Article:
The Effects of the Gospel on Marriage

Bible Book: Ephesians  5 : 19-33
Subject: Marriage; Christian Living; Home

This passage gives a vision of what marriage looks like according to the Bible. Marriage was designed to be a reflection of the saving love of God for us in Jesus Christ. What God institutes, He also regulates. Marriage was instituted by God, regulated by His Word, blessed by our Lord Jesus. Main enemy of marriage: sinful self-centeredness. Marriage is designed to refine our character.

Marriage “is to create a stable human community for the birth and nurture of children.”

#1 Factor concerning marriage – compatibility, above all meant someone who shared a “willingness to take them as they are and not change them.” (perfect soul-mate)

Today, marriage is too idealistic, based not on self-denial but on self-fulfillment - fulfill their emotional, sexual and spiritual desires. Any 2 people who enter into marriage are spiritually broken by sin, which among other things means to be self-centered. For this reason, some will decide to remain single or cohabitate. “Reports conclude that cohabitation gives men regular access to the domestic and sexual ministration of a regular girlfriend while allowing them to lead a more independent life and continue to look around for a better partner.” STERNBURCH, “A Brutally Candid Oral History.”

To avoid marriage simply because you don’t want to lose your freedom - that is one of the worst things you can do to your heart.

C.S. Lewis said, “Love anything, and your heart will certainly be wrung and possibly broken. If you want to make sure of keeping it intact, you must give your heart to no one, not even to an animal. Wrap it carefully round with hobbies and little luxuries; avoid all entanglements; lock it up safe in the casket or coffin of your selfishness. But in that casket - safe, dark, motionless, airless – it will change. It will not be broken; it will become unbreakable, impenetrable, unredeemable. The alternative to tragedy, or at least to the risk of tragedy, is damnation.”

We look to sex and romance to give us what we used to get from faith in God. Ernest Becker

He writes, “the love partner becomes the divine ideal within which to fulfill one’s life. All spiritual and moral needs now become focused in one individual. In one word, the love object is God. Man reached for a “thou” when the world view of the great religious community overseen by God died. After all, what is it that we want when we elevate the love partner to the position of God? We want redemption – nothing less.”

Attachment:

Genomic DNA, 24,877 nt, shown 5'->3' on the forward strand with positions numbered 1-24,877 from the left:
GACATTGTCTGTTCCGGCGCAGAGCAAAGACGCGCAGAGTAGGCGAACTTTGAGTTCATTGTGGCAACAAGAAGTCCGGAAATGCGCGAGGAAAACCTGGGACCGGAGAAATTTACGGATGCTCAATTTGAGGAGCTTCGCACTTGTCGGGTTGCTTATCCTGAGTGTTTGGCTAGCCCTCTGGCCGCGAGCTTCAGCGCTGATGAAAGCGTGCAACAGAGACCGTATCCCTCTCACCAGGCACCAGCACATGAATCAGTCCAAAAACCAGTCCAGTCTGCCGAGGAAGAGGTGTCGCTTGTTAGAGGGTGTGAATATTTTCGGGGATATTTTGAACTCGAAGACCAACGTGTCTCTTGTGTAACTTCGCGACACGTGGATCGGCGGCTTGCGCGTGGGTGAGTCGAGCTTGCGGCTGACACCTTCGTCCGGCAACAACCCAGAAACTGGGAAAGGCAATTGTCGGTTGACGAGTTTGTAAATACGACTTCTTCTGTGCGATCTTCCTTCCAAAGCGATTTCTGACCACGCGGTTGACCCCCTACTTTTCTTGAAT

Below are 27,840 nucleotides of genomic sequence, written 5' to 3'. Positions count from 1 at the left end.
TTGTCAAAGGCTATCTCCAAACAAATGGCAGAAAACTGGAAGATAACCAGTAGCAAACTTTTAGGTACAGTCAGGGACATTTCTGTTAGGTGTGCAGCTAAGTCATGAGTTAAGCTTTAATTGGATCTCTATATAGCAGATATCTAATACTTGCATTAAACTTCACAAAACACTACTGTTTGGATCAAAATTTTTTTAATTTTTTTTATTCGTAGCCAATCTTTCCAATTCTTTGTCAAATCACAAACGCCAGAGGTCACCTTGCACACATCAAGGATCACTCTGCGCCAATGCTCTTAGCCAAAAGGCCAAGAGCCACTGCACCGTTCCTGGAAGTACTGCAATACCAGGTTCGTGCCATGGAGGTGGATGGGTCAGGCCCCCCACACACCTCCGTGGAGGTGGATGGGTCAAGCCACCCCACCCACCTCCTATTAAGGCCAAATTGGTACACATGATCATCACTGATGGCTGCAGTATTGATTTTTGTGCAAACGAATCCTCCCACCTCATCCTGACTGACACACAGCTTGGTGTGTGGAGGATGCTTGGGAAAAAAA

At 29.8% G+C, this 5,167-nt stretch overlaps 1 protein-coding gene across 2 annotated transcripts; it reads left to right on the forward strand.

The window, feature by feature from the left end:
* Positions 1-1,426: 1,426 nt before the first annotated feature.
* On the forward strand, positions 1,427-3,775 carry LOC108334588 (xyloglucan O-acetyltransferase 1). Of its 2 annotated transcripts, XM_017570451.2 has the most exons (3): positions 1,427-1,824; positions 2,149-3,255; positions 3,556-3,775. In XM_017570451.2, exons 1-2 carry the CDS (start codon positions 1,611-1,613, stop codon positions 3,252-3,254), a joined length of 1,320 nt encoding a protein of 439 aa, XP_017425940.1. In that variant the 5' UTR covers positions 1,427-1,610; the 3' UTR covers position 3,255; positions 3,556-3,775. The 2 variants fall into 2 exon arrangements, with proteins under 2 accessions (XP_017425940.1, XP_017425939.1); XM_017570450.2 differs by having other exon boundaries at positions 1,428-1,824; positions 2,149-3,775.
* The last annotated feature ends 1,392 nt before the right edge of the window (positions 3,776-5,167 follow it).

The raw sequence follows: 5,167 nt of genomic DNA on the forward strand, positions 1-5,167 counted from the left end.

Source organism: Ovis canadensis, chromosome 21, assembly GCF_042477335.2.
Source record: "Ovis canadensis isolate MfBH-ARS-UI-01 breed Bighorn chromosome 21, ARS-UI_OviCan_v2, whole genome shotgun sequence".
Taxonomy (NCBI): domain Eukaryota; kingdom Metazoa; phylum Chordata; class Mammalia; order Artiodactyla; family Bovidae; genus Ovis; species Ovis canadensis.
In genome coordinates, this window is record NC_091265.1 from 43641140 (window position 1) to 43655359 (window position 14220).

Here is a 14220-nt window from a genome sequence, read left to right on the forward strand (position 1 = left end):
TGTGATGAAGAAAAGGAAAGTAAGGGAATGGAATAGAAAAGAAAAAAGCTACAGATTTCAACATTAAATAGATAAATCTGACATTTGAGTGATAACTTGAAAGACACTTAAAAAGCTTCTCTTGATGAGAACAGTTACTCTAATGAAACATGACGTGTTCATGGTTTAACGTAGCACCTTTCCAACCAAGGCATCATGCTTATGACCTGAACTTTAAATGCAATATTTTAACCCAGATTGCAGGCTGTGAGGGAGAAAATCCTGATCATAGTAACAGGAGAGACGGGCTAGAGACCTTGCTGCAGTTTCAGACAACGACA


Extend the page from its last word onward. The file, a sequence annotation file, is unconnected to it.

It is the illusion that if we find our true soul-mate, everything wrong with us will be healed; but that makes the lover into God and no human being can live up to that.

Some couples think marriage can be perfect in every sense of way. I heard about a Baptist Preacher that wanted everything to fit in place in their marriage. They even wanted a Baptist Dog.

A Baptist preacher and his wife decided to get a new dog. Ever mindful of the congregation, they knew the dog must also be a Baptist. They visited kennel after kennel and explained their needs. Finally, they found a kennel whose owner assured them he had just the dog they wanted. The owner brought the dog to meet the pastor and his wife. “Fetch the Bible”; he commanded. The dog bounded to the bookshelf, scrutinized the books, located the Bible and carried it to the owner. “Now, find Psalm 23,” he commanded. The dog dropped the Bible to the floor and showing marvelous dexterity with his paws, leafed through and finding the correct passage, pointed to it with his paws. The pastor and his wife were very impressed and purchased the dog. That evening a group of church members came to visit. The pastor and wife began to show off the dog, having him locate several Bible verses. The visitors were very impressed. One man asked, “Can he do regular dog tricks too?”

“I haven’t tried yet,” the pastor replied. He pointed his finger at the dog. “Heel!” the pastor commanded. The dog immediately jumped on a chair, placed on paw on the pastor’s forehead and began to howl. The pastor looked at his wife in shock and said, “Good Lord! He is a Pentecostal!”